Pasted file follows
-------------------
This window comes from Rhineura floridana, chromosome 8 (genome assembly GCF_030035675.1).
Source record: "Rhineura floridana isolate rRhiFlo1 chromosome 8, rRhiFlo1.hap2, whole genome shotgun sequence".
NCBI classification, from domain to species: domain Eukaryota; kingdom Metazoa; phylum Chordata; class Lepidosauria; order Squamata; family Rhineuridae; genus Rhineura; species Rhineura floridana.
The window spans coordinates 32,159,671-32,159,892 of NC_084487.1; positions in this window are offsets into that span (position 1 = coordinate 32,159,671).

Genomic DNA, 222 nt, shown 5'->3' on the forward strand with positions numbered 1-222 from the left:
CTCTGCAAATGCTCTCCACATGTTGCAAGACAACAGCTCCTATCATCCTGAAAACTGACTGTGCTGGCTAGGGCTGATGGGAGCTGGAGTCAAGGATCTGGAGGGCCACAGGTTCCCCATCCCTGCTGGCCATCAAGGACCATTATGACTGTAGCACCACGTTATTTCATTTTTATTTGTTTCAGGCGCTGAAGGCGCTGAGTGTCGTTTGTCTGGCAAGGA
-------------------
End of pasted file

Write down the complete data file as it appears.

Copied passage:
This window comes from Rhineura floridana, chromosome 8 (genome assembly GCF_030035675.1).
Source record: "Rhineura floridana isolate rRhiFlo1 chromosome 8, rRhiFlo1.hap2, whole genome shotgun sequence".
NCBI classification, from domain to species: domain Eukaryota; kingdom Metazoa; phylum Chordata; class Lepidosauria; order Squamata; family Rhineuridae; genus Rhineura; species Rhineura floridana.
The window spans coordinates 32,159,671-32,159,892 of NC_084487.1; positions in this window are offsets into that span (position 1 = coordinate 32,159,671).

Genomic DNA, 222 nt, shown 5'->3' on the forward strand with positions numbered 1-222 from the left:
CTCTGCAAATGCTCTCCACATGTTGCAAGACAACAGCTCCTATCATCCTGAAAACTGACTGTGCTGGCTAGGGCTGATGGGAGCTGGAGTCAAGGATCTGGAGGGCCACAGGTTCCCCATCCCTGCTGGCCATCAAGGACCATTATGACTGTAGCACCACGTTATTTCATTTTTATTTGTTTCAGGCGCTGAAGGCGCTGAGTGTCGTTTGTCTGGCAAGGA